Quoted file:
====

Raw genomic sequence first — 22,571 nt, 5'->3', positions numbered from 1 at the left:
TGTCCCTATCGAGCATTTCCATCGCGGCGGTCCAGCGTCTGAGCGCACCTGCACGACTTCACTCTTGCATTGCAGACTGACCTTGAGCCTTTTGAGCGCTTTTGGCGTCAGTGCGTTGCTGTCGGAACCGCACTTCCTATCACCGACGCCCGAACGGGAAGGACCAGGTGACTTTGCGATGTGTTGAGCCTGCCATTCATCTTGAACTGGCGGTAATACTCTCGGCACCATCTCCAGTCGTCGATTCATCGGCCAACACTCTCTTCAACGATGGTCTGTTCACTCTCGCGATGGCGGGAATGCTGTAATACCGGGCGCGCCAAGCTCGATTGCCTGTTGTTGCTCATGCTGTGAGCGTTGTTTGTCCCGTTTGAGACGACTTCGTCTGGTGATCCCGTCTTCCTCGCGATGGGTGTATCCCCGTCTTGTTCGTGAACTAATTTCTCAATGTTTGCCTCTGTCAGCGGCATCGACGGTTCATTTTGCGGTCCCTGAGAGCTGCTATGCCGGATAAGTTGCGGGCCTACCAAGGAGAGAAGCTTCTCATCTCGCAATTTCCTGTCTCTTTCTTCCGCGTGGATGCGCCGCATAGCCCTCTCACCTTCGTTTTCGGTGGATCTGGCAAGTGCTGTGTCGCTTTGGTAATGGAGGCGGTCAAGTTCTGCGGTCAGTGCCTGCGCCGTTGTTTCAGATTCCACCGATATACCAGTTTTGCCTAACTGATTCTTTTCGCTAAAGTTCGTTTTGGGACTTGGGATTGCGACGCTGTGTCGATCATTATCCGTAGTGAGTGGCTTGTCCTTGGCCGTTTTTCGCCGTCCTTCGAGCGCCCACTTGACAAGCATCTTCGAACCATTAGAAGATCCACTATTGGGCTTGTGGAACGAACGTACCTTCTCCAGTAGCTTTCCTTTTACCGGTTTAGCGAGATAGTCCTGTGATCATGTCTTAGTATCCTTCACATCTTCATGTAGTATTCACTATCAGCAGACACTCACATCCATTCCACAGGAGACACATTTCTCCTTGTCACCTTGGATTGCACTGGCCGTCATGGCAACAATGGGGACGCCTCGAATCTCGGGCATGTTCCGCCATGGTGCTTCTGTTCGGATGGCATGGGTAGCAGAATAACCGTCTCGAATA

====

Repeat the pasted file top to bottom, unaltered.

Raw genomic sequence first — 22,571 nt, 5'->3', positions numbered from 1 at the left:
TGTCCCTATCGAGCATTTCCATCGCGGCGGTCCAGCGTCTGAGCGCACCTGCACGACTTCACTCTTGCATTGCAGACTGACCTTGAGCCTTTTGAGCGCTTTTGGCGTCAGTGCGTTGCTGTCGGAACCGCACTTCCTATCACCGACGCCCGAACGGGAAGGACCAGGTGACTTTGCGATGTGTTGAGCCTGCCATTCATCTTGAACTGGCGGTAATACTCTCGGCACCATCTCCAGTCGTCGATTCATCGGCCAACACTCTCTTCAACGATGGTCTGTTCACTCTCGCGATGGCGGGAATGCTGTAATACCGGGCGCGCCAAGCTCGATTGCCTGTTGTTGCTCATGCTGTGAGCGTTGTTTGTCCCGTTTGAGACGACTTCGTCTGGTGATCCCGTCTTCCTCGCGATGGGTGTATCCCCGTCTTGTTCGTGAACTAATTTCTCAATGTTTGCCTCTGTCAGCGGCATCGACGGTTCATTTTGCGGTCCCTGAGAGCTGCTATGCCGGATAAGTTGCGGGCCTACCAAGGAGAGAAGCTTCTCATCTCGCAATTTCCTGTCTCTTTCTTCCGCGTGGATGCGCCGCATAGCCCTCTCACCTTCGTTTTCGGTGGATCTGGCAAGTGCTGTGTCGCTTTGGTAATGGAGGCGGTCAAGTTCTGCGGTCAGTGCCTGCGCCGTTGTTTCAGATTCCACCGATATACCAGTTTTGCCTAACTGATTCTTTTCGCTAAAGTTCGTTTTGGGACTTGGGATTGCGACGCTGTGTCGATCATTATCCGTAGTGAGTGGCTTGTCCTTGGCCGTTTTTCGCCGTCCTTCGAGCGCCCACTTGACAAGCATCTTCGAACCATTAGAAGATCCACTATTGGGCTTGTGGAACGAACGTACCTTCTCCAGTAGCTTTCCTTTTACCGGTTTAGCGAGATAGTCCTGTGATCATGTCTTAGTATCCTTCACATCTTCATGTAGTATTCACTATCAGCAGACACTCACATCCATTCCACAGGAGACACATTTCTCCTTGTCACCTTGGATTGCACTGGCCGTCATGGCAACAATGGGGACGCCTCGAATCTCGGGCATGTTCCGCCATGGTGCTTCTGTTCGGATGGCATGGGTAGCAGAATAACCGTCTCGAATA